And for 10 minutes on Sunday, it appeared the Timbers may be in for more of the same in 2016. But Fanendo Adi’s 79th-minute goal changed the script for the home side, who, after one week of the regular season, appear to be picking up right where they left off in 2015.
Porter’s 13th try at winning on March, therefore, may have put the Timbers on a path toward being a big factor in the Western Conference and Supporters Shield race.
Dairon Asprilla isn’t a left winger, but he doesn’t do a bad impression of one
One of the primary questions coming into the season for the Timbers was how they were going to work out their left side in light of the departures of Rodney Wallace and Jorge Villafana.
Throughout preseason, the Timbers put Argentine forward Lucas Melano on the left wing, but, with Chris Klute inching his way back from offseason meniscus surgery, the Green-and-Gold lacked width with no other chalk-stomping left-back option and the right-footed Melano inverting centrally.
So on Sunday, Porter flipped Asprilla and Melano, and let the young Colombian go at Crew right back Harrison Afful.
Against Crew SC, the Timbers used Asprilla frequently as an outlet on the break and as a cog to provide width in the attack on the edge of the final third. The result was the reemergence of the potent, balanced attack that propelled the Timbers to an MLS Cup triumph in 2015.
The duration of Asprilla’s stay on the left is a question with the touchline-friendly Klute rounding into fitness and the inverting Melano being a better fit with an overlapping fullback. But on Sunday, Asprilla played the part more than capably, winning his battle with Afful, providing the Timbers with crucial width, and ultimately setting up Adi’s winner.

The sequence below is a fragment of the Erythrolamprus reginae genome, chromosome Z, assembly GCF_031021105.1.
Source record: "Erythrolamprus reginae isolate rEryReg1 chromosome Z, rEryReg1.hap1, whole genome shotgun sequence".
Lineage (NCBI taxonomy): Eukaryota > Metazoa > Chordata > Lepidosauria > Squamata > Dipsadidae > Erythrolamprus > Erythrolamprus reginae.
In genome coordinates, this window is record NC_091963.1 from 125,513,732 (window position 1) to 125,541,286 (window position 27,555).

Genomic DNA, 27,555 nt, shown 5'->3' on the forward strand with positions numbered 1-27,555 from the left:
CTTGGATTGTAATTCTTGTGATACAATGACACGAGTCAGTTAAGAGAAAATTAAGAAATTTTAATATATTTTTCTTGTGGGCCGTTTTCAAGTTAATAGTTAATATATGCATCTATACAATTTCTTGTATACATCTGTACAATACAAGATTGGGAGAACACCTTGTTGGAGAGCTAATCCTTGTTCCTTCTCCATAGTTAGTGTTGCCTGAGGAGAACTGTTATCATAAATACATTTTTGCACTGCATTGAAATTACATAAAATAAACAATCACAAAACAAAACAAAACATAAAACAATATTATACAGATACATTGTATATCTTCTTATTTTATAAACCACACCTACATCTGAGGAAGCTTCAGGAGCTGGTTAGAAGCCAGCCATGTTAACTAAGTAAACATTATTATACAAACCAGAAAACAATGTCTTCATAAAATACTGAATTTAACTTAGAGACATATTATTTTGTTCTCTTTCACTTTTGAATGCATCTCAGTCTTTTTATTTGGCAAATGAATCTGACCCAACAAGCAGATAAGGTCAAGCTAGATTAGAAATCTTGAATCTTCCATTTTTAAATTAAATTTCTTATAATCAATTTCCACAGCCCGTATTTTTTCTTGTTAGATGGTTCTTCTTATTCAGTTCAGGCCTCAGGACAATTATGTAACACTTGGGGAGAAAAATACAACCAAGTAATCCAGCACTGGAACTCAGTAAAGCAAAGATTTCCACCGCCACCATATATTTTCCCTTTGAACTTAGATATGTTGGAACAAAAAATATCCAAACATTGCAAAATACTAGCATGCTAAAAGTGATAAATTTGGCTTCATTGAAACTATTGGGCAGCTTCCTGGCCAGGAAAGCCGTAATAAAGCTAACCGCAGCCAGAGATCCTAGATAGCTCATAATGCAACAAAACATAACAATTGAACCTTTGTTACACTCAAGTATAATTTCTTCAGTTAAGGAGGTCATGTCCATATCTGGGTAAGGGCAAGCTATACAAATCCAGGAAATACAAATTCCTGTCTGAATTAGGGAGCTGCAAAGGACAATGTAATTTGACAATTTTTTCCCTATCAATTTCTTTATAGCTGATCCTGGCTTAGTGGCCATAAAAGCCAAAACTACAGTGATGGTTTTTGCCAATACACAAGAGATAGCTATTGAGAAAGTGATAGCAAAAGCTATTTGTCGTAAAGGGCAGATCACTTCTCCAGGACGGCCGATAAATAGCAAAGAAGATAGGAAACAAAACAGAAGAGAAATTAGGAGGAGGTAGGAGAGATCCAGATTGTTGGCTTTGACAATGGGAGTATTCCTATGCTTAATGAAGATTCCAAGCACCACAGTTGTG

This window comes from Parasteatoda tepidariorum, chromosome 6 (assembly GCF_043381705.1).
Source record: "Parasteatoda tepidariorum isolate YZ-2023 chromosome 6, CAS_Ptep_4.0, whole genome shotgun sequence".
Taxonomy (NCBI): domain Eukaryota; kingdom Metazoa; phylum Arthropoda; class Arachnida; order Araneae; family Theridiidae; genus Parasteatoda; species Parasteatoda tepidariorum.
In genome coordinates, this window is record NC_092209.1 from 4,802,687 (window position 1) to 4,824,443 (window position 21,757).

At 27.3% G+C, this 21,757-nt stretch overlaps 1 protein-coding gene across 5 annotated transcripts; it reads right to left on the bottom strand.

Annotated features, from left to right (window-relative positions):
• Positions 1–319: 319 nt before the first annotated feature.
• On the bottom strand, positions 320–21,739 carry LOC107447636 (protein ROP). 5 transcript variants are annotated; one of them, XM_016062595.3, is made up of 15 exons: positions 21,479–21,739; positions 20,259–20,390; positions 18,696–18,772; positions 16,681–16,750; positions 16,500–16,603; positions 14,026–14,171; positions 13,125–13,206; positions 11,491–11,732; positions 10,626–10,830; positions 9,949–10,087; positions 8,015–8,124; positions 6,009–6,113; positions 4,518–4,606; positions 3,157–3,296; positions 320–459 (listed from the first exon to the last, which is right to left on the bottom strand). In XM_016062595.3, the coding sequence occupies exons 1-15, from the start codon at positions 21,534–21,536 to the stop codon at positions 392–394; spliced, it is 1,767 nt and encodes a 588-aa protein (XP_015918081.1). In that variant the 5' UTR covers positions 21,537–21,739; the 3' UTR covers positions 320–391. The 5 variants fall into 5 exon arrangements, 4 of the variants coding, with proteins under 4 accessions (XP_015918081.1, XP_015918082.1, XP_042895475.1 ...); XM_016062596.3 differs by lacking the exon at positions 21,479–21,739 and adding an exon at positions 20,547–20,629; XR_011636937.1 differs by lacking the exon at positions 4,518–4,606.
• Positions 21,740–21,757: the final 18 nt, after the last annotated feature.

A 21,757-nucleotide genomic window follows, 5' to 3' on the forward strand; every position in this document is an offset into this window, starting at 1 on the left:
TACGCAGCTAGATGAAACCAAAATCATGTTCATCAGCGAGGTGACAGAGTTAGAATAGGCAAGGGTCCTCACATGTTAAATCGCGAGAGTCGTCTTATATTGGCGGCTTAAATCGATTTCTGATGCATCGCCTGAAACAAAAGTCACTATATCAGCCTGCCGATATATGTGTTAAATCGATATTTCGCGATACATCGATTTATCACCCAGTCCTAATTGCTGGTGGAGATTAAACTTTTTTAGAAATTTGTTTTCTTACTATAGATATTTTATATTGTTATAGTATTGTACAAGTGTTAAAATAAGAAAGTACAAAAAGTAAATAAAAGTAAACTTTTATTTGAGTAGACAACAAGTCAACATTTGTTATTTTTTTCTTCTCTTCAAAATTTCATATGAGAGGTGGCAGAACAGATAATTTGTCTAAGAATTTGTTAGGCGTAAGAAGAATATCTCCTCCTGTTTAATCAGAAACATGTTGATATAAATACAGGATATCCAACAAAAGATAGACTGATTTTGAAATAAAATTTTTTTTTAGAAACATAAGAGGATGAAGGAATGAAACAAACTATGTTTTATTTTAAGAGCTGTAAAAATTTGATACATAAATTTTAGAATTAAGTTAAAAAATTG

Federico Higuain can’t do it by himself
Columbus’s attacking bright spot on Sunday was Higuain, and not just because he scored in fancy-pants fashion.
Higuain is perhaps as positionally flexible as any attacking central midfielder in MLS. One moment Higuain is pulling the strings from Zone 14. The next he is flaring into the channel to provide an overload along with his winger and fullback. Look back again and ‘Pipa’ is pulling wide and deep to facilitate transition.
As a result, Higuain’s attacking dashboard often looks like more that of a team than an individual. But even if Higuain is a bit of a do-it-all No. 10, he can’t do it all for Columbus.
As they did in MLS Cup, the Timbers kept 2015 MLS Best XI selection Ethan Finlay quiet and limited his left-wing counterpart, Hector Jiminez. The Crew like to get the ball wide late in the attack and find Kamara with crosses. In 2015, the Crew led MLS in crosses, a fact that was the veritable egg to the chicken that was Kamara’s 22-goal haul in 2015.
But playing that way requires the active involvement of both wingers, something the Crew simply didn’t get enough of on Sunday evening. So, fantastic as Higuain may have been on Sunday afternoon, the Crew attack came up short in Portland.
Nobody does tifo like the Timbers Army